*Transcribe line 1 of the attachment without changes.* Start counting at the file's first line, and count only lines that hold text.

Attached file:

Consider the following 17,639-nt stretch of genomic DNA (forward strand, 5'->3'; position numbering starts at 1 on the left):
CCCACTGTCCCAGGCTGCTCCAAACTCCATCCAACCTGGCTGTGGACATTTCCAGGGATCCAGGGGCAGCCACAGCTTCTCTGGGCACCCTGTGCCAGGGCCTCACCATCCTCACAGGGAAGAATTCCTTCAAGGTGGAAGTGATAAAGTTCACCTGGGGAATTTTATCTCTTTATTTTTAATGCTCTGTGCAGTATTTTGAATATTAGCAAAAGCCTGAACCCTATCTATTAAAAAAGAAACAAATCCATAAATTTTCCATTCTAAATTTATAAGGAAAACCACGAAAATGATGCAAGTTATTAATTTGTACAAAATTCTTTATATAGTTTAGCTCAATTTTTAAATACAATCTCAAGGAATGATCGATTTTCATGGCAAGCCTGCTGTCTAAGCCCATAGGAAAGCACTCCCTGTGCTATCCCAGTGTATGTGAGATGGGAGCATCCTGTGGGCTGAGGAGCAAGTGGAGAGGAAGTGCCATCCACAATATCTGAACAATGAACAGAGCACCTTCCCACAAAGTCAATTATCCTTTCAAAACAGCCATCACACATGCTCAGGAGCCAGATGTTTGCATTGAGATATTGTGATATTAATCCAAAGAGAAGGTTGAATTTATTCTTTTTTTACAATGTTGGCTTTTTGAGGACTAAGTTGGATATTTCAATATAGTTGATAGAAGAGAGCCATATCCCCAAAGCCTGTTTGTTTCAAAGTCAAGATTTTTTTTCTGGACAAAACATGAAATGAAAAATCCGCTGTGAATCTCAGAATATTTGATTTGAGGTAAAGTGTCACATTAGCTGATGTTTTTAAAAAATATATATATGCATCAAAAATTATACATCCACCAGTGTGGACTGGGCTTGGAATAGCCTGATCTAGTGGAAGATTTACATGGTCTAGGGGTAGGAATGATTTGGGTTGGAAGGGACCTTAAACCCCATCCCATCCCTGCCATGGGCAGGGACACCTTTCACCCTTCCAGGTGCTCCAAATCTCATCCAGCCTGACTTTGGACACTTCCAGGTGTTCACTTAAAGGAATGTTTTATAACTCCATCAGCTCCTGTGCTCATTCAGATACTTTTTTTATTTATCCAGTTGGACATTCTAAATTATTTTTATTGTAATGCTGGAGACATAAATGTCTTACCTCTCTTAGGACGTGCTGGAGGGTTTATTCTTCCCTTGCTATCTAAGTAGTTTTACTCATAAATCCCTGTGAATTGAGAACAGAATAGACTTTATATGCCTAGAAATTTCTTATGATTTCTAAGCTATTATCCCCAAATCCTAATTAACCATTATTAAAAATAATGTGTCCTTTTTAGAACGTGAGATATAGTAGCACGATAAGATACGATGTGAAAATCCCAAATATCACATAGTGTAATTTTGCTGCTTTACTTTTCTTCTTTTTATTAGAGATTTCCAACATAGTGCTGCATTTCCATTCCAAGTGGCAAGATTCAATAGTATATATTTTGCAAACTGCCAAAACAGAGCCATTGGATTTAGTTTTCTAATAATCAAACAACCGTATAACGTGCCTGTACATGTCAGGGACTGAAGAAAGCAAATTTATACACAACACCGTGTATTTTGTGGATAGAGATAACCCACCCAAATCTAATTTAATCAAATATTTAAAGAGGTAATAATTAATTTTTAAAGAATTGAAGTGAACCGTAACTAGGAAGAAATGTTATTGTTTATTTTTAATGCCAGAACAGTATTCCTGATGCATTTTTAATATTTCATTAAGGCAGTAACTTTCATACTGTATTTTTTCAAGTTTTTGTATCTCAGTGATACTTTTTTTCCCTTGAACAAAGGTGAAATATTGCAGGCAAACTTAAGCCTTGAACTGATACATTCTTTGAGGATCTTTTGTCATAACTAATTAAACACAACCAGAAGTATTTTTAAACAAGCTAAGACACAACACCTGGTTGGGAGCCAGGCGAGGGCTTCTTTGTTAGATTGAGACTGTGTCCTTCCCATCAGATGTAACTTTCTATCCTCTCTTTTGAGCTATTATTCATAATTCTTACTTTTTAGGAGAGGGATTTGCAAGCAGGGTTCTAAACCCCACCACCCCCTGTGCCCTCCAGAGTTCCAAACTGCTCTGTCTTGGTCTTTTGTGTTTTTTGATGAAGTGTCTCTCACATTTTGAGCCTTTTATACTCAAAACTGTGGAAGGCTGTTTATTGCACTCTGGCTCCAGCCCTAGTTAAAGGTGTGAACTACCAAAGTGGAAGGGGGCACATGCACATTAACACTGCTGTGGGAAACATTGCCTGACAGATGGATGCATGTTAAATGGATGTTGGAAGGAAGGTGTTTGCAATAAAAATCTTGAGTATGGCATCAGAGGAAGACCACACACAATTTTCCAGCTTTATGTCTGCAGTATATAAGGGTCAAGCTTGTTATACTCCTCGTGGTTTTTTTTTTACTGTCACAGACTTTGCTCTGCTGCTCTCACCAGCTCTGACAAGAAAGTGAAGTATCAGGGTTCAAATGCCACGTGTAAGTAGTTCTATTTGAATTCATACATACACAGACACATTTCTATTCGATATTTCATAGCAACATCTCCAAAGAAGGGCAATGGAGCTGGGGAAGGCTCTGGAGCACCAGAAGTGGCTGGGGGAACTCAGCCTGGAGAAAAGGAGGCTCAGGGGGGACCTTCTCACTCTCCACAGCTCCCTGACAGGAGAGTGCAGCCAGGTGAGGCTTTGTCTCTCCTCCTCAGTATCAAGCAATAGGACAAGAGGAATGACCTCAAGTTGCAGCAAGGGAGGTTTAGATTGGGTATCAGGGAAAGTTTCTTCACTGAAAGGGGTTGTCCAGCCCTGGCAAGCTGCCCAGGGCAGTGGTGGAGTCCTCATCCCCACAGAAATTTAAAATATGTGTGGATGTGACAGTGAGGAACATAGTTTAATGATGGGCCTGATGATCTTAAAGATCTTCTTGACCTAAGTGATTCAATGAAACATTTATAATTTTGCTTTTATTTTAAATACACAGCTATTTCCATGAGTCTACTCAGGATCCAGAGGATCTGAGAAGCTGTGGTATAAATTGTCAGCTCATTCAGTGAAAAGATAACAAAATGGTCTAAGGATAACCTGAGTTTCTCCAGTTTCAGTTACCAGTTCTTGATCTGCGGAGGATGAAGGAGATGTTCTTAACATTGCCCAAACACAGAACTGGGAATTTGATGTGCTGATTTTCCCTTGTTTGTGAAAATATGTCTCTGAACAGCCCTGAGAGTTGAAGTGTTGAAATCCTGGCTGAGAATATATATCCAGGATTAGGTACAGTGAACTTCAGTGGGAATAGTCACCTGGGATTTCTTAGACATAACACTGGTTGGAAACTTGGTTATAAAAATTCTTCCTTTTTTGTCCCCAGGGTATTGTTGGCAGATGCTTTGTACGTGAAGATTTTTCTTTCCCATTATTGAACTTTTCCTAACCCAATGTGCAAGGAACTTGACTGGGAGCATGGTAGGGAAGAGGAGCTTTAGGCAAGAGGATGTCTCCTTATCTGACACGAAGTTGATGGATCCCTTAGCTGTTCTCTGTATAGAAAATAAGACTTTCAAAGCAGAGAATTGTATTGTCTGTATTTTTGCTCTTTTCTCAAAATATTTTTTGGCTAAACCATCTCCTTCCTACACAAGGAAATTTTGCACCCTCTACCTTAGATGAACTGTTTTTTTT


Consider the following 17,639-nt stretch of genomic DNA (forward strand, 5'->3'; position numbering starts at 1 on the left):